Why Aren’t Rates At 5%?

Posted On By Diane Gerdes

When will mortgage rates skyrocket over 5%?

Last year the real estate market panicked when the Fed announced it would cease their financial assistance to the gauge for our consumer interest rates, the ten year treasury market. The soothsayers predicted mortgage rates over 5% within the year. As usual, the smartest guys in the room got it wrong. Since the first of the year rates have stayed within the low to mid 4’s, with FHA and VA rates even lower.

What’s up with the rates? Why have they stayed low? The following are four reasons:

1. The housing market started a robust recovery last year. And then it came to a screeching stop. As we were scratching our heads not to mention our bruised pocket books, the economy took another blow from the lack of home activity. Exactly what did the insolent guys behind Dodd/Frank think would happen when they implemented draconian mortgage strangulation techniques which punished good potential buyers? (My apologies for the soap box). Our government leaders missed basic math class. Fewer mortgages equal fewer homes sold.

2. The Bank of Nova Scotia ditched the Bernie Madoff strategy of instant returns and stated pension plans must follow new rules and purchase treasuries. The new influx will create $300 billion in extra demand over the next two years. Again, math is involved: Higher demand equals lower interest rates.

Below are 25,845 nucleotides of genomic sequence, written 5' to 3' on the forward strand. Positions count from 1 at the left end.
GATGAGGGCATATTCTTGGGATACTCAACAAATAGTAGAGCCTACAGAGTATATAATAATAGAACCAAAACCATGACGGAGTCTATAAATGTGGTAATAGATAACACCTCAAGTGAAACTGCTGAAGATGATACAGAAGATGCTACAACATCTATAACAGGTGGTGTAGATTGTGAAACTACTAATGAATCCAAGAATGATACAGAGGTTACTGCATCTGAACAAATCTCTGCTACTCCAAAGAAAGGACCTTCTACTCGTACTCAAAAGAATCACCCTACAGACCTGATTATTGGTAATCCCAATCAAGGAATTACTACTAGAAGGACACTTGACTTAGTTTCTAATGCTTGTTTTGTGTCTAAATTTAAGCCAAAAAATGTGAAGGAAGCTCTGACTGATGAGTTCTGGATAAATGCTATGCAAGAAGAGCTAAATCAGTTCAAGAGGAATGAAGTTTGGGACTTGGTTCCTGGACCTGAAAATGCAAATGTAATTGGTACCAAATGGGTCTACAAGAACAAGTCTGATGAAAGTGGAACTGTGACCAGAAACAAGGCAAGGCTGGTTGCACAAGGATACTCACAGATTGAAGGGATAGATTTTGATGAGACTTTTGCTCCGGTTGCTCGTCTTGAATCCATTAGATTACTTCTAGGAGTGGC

3. Where is that terrifying vampire sucker of our cash, Inflation? Since 2009, soothsayers have prophesied prices for our everyday goods would skyrocket. Instead, the unemployment numbers have dropped and salaries are flat. Increased inflation means higher interest rates. Prices haven’t increased, but aren’t we paying the same for smaller portions?

4. Can we live without Russian nesting dolls? The Moscow rule of when a world power flexes their military muscle: Investors pull their cash out of global banks and run to the safe haven of the country the world loves to hate (except when they need something), America. Again, higher demand means lower rates.

Interest Rates will remain low until the economy recovers. No matter what color of lipstick you put on it, the economy is not as pretty as we would like.

Diane Gerdes